Pakistan Prime Minister Nawaz Sharif said on Friday he planned to make Islam the supreme law, a move critics suggested was aimed at diverting attention from the country's political and economic woes.
The proposal, which will please fundamentalist religious parties, comes a week after the United States caused outrage in Pakistan by conducting missile attacks on suspected terrorist targets in neighboring Afghanistan and fellow Islamic Sudan.Sharif told parliament that a constitutional amendment would establish the predominance of the Koran, the sacred book of Moslems, and Sunnah, the sayings of the prophet Mohammad.
"I declare that Koran and Sunnah are being made the supreme law of the country," he said in a speech to the National Assembly (lower house).
But Sharif said the amendment would protect the "personal" (civil) law and religious freedom of non-Muslim minorities in the country, where the existing legal system is a mixture of Islamic law and British jurisprudence.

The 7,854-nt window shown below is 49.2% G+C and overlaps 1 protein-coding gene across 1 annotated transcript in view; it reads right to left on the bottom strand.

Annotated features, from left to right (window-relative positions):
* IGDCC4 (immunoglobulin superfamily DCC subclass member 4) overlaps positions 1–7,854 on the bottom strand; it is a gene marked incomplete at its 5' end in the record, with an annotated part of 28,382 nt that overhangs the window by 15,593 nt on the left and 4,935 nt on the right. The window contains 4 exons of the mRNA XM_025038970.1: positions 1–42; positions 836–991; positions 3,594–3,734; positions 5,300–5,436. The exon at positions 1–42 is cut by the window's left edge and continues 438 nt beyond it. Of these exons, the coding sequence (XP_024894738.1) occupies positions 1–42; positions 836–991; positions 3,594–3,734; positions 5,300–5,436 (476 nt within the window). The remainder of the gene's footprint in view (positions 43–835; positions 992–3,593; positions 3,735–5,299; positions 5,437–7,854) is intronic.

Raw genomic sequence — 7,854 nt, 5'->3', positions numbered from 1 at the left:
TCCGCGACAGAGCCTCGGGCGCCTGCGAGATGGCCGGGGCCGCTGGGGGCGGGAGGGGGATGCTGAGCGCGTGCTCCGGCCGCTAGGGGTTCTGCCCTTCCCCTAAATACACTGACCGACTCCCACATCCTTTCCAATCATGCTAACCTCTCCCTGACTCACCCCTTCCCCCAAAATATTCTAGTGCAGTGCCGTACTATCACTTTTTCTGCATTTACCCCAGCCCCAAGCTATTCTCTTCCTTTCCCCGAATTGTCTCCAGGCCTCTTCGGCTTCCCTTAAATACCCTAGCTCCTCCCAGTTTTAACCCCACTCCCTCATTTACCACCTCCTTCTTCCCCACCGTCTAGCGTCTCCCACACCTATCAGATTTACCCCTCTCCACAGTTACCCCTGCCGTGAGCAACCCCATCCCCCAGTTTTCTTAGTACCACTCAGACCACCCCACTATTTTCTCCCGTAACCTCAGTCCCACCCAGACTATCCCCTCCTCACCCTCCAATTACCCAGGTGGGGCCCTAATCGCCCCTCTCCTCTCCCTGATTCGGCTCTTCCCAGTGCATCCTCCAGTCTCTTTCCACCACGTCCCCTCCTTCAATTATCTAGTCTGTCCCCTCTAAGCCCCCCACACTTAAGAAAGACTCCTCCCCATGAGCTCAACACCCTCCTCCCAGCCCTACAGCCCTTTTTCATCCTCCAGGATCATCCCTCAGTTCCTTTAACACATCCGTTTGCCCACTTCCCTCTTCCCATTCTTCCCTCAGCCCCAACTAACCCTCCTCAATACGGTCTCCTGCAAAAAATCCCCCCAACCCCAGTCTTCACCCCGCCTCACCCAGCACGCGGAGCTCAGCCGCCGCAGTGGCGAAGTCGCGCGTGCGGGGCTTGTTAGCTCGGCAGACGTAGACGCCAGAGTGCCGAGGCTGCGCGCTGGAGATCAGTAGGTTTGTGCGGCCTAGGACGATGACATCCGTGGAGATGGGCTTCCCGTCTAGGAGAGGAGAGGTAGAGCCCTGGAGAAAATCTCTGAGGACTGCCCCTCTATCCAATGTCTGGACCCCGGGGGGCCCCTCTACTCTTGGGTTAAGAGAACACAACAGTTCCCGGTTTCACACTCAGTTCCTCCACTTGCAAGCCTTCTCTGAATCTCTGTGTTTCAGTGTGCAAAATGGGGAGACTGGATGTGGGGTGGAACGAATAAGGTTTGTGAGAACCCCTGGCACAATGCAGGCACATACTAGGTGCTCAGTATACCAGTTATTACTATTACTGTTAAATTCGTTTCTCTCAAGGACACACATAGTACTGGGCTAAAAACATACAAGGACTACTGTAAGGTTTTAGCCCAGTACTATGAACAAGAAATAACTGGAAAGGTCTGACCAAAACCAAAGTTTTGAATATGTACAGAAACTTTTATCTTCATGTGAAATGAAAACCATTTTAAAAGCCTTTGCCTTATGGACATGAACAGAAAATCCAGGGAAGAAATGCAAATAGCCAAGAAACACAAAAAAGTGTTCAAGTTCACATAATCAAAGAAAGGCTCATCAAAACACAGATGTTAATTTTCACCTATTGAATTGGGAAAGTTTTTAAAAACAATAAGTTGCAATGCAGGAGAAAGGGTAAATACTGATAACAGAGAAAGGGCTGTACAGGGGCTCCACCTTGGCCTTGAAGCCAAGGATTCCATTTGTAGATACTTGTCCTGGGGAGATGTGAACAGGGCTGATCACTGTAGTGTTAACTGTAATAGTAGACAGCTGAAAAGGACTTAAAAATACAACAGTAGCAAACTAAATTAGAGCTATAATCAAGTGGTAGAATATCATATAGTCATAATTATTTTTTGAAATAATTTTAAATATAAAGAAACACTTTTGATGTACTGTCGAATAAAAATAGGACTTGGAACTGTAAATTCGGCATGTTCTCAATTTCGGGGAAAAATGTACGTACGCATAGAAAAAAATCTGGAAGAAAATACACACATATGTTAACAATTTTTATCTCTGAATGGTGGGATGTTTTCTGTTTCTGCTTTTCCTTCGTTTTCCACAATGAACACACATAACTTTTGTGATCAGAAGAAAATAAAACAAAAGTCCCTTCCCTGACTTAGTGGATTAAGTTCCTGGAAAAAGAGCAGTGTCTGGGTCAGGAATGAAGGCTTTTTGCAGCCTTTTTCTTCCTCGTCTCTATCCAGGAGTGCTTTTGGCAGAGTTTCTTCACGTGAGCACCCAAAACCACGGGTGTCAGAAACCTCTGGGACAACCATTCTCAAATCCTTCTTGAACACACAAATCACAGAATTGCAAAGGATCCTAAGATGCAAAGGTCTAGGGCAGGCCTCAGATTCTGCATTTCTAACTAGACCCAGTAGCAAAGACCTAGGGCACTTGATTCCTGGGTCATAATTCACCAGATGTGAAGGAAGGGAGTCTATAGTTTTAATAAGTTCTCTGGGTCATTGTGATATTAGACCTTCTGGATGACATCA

"The holy Koran and Sunnah of the holy prophet . . . shall be the supreme law of Pakistan," the draft bill says.
This is the second time Sharif, whose Pakistan Muslim League heads a coalition with a comfortable majority, has tried to make the Islamic Shari`a code the supreme law.
He declared Shari`a supreme law during his first tenure as prime minister in 1991. But the law, which was passed by parliament and did not change the constitution, was softened because of opposition objections.
A constitutional amendment needs a two-thirds parliamentary majority, which Sharif has in the 216-seat National Assembly but the position is unclear in the 87-seat Senate (upper house) after the recent desertion of some of his regional allies.
Political rivals derided Sharif's latest efforts to enhance the status of Shari`a.
"This is a cheap popularity measure like what . . . (late military ruler General Mohammad) Zia-ul-Haq did to extend his rule," deputy opposition leader in the National Assembly, Khurshid Ali Shah told reporters after Sharif's speech.